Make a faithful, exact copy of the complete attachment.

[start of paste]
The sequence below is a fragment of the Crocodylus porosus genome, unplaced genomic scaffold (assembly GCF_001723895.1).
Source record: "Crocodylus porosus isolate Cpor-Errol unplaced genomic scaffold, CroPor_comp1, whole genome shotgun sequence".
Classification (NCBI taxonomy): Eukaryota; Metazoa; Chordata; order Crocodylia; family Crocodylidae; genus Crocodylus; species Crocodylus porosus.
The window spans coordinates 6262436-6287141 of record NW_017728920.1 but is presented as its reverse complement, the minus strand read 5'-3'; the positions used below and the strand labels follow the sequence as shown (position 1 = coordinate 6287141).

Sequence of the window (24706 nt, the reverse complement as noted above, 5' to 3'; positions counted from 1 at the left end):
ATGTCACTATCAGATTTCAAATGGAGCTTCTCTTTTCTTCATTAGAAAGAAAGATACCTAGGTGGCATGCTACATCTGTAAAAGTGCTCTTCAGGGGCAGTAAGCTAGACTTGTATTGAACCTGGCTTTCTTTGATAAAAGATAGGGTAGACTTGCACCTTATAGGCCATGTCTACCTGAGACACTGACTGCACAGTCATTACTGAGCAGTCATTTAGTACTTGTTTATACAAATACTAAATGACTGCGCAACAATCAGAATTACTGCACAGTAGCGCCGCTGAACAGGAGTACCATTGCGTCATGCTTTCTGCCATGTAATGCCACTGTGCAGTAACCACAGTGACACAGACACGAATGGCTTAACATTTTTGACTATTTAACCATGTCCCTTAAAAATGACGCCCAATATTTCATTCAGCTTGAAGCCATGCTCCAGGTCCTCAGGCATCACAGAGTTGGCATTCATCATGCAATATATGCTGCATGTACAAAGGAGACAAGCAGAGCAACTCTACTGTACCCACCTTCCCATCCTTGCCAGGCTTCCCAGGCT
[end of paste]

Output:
The sequence below is a fragment of the Crocodylus porosus genome, unplaced genomic scaffold (assembly GCF_001723895.1).
Source record: "Crocodylus porosus isolate Cpor-Errol unplaced genomic scaffold, CroPor_comp1, whole genome shotgun sequence".
Classification (NCBI taxonomy): Eukaryota; Metazoa; Chordata; order Crocodylia; family Crocodylidae; genus Crocodylus; species Crocodylus porosus.
The window spans coordinates 6262436-6287141 of record NW_017728920.1 but is presented as its reverse complement, the minus strand read 5'-3'; the positions used below and the strand labels follow the sequence as shown (position 1 = coordinate 6287141).

Sequence of the window (24706 nt, the reverse complement as noted above, 5' to 3'; positions counted from 1 at the left end):
ATGTCACTATCAGATTTCAAATGGAGCTTCTCTTTTCTTCATTAGAAAGAAAGATACCTAGGTGGCATGCTACATCTGTAAAAGTGCTCTTCAGGGGCAGTAAGCTAGACTTGTATTGAACCTGGCTTTCTTTGATAAAAGATAGGGTAGACTTGCACCTTATAGGCCATGTCTACCTGAGACACTGACTGCACAGTCATTACTGAGCAGTCATTTAGTACTTGTTTATACAAATACTAAATGACTGCGCAACAATCAGAATTACTGCACAGTAGCGCCGCTGAACAGGAGTACCATTGCGTCATGCTTTCTGCCATGTAATGCCACTGTGCAGTAACCACAGTGACACAGACACGAATGGCTTAACATTTTTGACTATTTAACCATGTCCCTTAAAAATGACGCCCAATATTTCATTCAGCTTGAAGCCATGCTCCAGGTCCTCAGGCATCACAGAGTTGGCATTCATCATGCAATATATGCTGCATGTACAAAGGAGACAAGCAGAGCAACTCTACTGTACCCACCTTCCCATCCTTGCCAGGCTTCCCAGGCT